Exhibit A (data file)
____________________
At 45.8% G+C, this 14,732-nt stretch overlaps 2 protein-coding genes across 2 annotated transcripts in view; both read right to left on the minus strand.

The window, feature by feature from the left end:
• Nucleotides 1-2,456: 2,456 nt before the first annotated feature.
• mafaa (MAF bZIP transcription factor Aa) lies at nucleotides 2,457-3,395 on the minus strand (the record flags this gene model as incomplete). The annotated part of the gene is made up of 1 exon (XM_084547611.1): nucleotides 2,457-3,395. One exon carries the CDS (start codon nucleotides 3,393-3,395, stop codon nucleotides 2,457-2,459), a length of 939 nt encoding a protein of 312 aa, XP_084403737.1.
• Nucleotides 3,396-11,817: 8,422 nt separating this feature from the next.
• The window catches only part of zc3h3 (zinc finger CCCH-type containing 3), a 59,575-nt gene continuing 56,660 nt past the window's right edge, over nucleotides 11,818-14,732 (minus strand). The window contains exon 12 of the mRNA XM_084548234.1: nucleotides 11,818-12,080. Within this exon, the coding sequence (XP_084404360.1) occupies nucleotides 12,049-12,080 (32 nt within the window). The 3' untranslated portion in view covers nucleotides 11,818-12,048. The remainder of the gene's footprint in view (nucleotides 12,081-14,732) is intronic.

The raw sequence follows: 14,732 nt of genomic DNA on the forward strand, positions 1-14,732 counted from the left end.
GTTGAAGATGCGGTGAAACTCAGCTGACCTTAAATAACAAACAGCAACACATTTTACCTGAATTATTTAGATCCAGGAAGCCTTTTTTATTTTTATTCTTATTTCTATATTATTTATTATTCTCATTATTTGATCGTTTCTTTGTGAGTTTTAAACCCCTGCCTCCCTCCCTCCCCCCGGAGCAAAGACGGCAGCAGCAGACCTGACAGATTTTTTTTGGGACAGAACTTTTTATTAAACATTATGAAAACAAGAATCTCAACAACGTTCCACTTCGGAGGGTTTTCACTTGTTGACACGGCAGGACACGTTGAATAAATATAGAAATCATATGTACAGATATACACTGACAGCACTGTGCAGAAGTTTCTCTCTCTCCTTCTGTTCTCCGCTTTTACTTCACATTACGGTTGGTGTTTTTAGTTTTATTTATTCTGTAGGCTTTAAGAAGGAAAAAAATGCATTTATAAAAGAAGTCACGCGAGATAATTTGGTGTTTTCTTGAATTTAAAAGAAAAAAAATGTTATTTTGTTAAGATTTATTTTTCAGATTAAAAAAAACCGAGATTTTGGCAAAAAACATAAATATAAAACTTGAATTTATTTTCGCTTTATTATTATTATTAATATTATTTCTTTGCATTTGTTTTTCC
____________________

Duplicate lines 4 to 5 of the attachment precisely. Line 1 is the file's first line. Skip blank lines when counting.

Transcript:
• mafaa (MAF bZIP transcription factor Aa) lies at nucleotides 2,457-3,395 on the minus strand (the record flags this gene model as incomplete). The annotated part of the gene is made up of 1 exon (XM_084547611.1): nucleotides 2,457-3,395. One exon carries the CDS (start codon nucleotides 3,393-3,395, stop codon nucleotides 2,457-2,459), a length of 939 nt encoding a protein of 312 aa, XP_084403737.1.
• Nucleotides 3,396-11,817: 8,422 nt separating this feature from the next.